Lemon-Brined Smoked Chickens


To keep his chickens juicy throughout the lengthy smoking process, Slows Bar BQ chef and co-owner Brian Perrone soaks them first in a lemony brine.

Lemon-Brined Smoked Chickens
Photo: © Marcus Nilsson
Active Time:
1 hrs 30 mins
Total Time:
11 hrs 10 mins
8 servings

"The brine also helps get the salt and seasonings all the way into the bird," Perrone says. Once brined, he seasons the chicken with a smoky paprika-ancho spice rub, to round out the flavor. "The ideal rub should have enough spice that you notice it but not so much that it overpowers the meat." He rubs this smoky-sweet spice blend, a variation on the one he uses at Slows, on baby back pork ribs and brined chicken before loading them into the smoker.


Paprika-Ancho Spice Rub

  • 1/3 cup light brown sugar

  • 1/4 cup sweet paprika

  • 2 tablespoons kosher salt

  • 1 tablespoon plus 1 teaspoon ancho chile powder

  • 1 tablespoon dried oregano

  • 1 1/2 teaspoons ground allspice

  • 1 1/2 teaspoons cayenne pepper

  • 1 1/2 teaspoons ground cumin

  • 1 teaspoon cinnamon

Lemon-Brined Chicken

  • 2 1/2 quarts water

  • 3/4 cup kosher salt

  • 3/4 cup fresh lemon juice (from about 4 lemons)

  • 2 tablespoons Frank’s RedHot or other hot sauce

  • 2 teaspoons freshly ground black pepper

  • 2 teaspoons poultry seasoning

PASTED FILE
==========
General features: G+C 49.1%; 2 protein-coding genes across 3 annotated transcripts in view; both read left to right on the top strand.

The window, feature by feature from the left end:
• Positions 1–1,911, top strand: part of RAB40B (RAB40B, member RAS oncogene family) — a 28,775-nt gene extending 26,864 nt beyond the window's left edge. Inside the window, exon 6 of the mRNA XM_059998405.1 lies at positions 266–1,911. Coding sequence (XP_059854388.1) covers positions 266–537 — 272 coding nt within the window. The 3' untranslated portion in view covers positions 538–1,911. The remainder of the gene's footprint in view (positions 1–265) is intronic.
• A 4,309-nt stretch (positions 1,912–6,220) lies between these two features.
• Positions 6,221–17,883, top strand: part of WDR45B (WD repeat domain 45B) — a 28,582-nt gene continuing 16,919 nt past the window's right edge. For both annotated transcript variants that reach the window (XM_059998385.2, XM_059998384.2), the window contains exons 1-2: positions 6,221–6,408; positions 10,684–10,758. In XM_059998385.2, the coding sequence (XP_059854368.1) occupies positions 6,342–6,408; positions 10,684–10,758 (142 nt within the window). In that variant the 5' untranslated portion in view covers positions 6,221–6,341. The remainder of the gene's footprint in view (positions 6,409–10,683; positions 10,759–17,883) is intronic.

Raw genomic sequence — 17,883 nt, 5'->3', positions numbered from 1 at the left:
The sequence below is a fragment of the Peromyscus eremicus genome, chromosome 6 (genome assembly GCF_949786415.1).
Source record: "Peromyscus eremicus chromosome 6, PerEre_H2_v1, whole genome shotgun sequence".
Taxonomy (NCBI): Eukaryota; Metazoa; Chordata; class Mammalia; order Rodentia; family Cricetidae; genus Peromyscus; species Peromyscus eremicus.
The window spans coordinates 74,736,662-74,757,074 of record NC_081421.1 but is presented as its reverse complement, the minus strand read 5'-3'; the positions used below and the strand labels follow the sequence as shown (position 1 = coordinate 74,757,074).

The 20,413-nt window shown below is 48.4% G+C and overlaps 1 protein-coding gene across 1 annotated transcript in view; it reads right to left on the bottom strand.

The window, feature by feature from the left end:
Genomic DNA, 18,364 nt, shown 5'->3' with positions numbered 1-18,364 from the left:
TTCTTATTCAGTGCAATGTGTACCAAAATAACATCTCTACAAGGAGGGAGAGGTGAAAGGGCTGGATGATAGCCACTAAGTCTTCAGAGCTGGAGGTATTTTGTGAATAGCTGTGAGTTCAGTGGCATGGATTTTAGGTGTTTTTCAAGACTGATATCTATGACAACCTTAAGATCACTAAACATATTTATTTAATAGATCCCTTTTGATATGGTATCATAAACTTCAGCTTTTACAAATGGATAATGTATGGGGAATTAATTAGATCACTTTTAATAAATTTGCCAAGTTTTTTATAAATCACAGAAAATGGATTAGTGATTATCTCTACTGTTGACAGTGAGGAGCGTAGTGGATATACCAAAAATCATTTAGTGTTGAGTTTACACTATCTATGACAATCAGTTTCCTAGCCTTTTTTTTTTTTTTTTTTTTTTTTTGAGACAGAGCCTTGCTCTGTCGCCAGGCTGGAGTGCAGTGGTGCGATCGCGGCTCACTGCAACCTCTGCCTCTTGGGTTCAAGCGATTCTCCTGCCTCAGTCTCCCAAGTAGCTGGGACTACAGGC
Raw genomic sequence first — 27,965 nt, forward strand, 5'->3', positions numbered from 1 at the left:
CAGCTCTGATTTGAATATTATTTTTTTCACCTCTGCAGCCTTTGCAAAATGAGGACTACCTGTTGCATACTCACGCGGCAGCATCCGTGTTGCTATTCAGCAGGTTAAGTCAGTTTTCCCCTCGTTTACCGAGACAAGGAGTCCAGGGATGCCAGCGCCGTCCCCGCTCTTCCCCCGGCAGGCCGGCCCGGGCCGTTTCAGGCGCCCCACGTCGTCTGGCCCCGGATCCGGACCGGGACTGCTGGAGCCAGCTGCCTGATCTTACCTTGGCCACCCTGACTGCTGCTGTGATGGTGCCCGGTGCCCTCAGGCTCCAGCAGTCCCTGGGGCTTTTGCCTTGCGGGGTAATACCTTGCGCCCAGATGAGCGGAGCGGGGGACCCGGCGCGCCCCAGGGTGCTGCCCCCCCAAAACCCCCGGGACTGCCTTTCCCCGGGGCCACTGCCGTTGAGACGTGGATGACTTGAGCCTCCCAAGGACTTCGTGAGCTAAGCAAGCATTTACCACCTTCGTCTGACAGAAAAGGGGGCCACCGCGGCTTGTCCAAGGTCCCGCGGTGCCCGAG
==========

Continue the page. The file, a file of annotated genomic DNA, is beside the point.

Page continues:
• 2 (4-pound) chickens, backbones removed and chickens split through the breast (see note)

  • 1 cup hardwood chips, soaked in water for 1 hour and drained


Make the spice rub

  1. In a bowl, stir the ingredients together.

Make the chicken

  1. In a saucepan, combine the water, salt, lemon juice, hot sauce, pepper, and poultry seasoning; bring to a boil, stirring to dissolve the salt. Let cool to room temperature.

  2. Put 2 chicken halves in each of two 1-gallon resealable plastic bags. Pour half of the brine into each bag, seal, and refrigerate for 8 hours.

  3. Drain the chickens and pat dry. Sprinkle all over with 1/4 cup plus 2 tablespoons of the Paprika-Ancho Spice Rub, massaging it into the meat. Reserve the remaining spice rub for another use.

  4. Light a charcoal fire in a starter chimney. Add the lit coals to a grill and set it up for indirect grilling: Carefully push the hot coals to the edges all around the grill, leaving a large open space in the center. Place a drip pan in the open space and fill the pan with water. Alternatively, add the lit coals to the firebox of a smoker. Scatter half of the soaked hardwood chips over the coals.

  5. Arrange the chickens, skin side down, on the grill over the drip pan. Cover and cook the chickens for about 1 hour at 250°F, rotating them a few times, until the skin is crisp. Turn the chickens skin side up and continue to cook for about 1 1/2 hours longer, rotating them a few times, until an instant-read thermometer inserted in the inner thigh registers 165°F. Monitor the grill throughout the smoking process and add more lit coals, soaked hardwood chips, and water to the drip pan as needed to maintain the temperature and smoke level. Let the chickens rest for 10 minutes, then serve.


Ask your butcher to remove the backbones and split the chickens in half.

Make ahead

The spice rub can be kept in a jar at room temperature for up to 2 months.

Suggested pairing

Full-bodied Chenin Blanc from the Loire Valley matches this smoked chicken with its citrus notes and intensity.

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